SHERIDAN — A woman has died after falling off Steamboat Point in the Bighorn Mountains.
Sheridan resident Calli Aust, 28, died after falling more than 200 feet while on a planned sunrise hike with her husband Tuesday morning.
Sheridan County Sheriff’s Office Lt. Levi Dominguez said his office received a report at around 5:50 a.m. of a female who had fallen off of Steamboat Point. Aust was later found on the southwest side of Steamboat Point.
The reporting party was not sure where Aust was and cellphone service remained an issue, so SCSO deputies responded to the site, along with Dayton Fire-Rescue, Sheridan County Search and Rescue and Sheridan Fire-Rescue, attempting to locate the reporting party and victim.
The couple made it to the top of Steamboat Point and, for unknown reasons, the victim fell and landed at the base of Steamboat Point, where she was found by her husband and rescue crews, according to SCSO's Dominguez.
At this point in the investigation, Dominguez stated in a press release Wednesday, there are no indications of foul play and the death is being considered accidental. The investigation is being led by SCSO with assistance from Wyoming Highway Patrol and Bighorn National Forest law enforcement. The Sheridan County Coroner's Office is conducting a concurrent investigation.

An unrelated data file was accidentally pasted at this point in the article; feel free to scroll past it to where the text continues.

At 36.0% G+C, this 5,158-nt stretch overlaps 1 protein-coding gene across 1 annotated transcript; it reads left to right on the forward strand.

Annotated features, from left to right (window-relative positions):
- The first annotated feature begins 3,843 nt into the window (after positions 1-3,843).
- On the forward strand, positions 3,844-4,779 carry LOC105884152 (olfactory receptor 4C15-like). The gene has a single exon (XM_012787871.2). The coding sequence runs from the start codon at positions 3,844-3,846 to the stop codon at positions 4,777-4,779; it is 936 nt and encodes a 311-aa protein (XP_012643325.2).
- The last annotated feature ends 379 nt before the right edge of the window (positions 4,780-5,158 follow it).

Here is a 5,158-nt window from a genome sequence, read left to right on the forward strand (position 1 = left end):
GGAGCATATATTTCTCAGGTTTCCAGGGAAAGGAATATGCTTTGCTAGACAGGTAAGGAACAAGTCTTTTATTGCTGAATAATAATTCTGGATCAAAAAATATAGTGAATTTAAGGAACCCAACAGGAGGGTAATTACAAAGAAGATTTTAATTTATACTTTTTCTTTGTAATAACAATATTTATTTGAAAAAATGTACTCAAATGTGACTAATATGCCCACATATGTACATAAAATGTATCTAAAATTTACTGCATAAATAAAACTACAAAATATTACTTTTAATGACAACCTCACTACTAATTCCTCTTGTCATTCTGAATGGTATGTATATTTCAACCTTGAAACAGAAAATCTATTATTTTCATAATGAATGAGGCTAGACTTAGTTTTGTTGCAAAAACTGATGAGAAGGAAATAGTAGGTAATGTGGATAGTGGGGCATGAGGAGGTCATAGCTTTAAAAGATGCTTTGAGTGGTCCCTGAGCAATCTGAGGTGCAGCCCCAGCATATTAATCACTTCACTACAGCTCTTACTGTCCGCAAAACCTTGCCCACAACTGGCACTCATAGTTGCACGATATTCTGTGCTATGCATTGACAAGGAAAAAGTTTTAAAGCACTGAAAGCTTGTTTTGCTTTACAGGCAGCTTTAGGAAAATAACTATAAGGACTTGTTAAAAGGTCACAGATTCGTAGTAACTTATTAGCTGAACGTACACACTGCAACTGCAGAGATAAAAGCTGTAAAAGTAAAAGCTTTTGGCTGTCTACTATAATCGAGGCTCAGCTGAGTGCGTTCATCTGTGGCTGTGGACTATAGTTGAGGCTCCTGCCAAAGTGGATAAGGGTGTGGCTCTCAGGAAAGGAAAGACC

Steamboat Point is an abandoned fire lookout in the Bighorn National Forest. There is an old pipe rail just west of what remains of the building's concrete footers, BNF Public Affairs Officer Sara Kirol said.
"It is not a safe barrier, but merely a remnant of the lookout tower," Kirol said of Steamboat Point's fire lookout remains.
Kirol said there are no safety measures specifically at Steamboat Point, which is typical for all high, steep locations and undeveloped sites on the forest.
When climbing wild, natural areas like Steamboat, Kirol reminds recreators there can be significant cliff edges surrounding most of the uplift that makes up Steamboat Point.
"Cliff edges are unstable and there are a lot of loose rocks on the top of these high places," Kirol said. "Standing or sitting near or on the edge of cliff faces is very risky, no matter the location."
Responding agencies included the above listed agencies, in addition to Wyoming Highway Patrol, Rocky Mountain Ambulance and U.S. Forest Service personnel.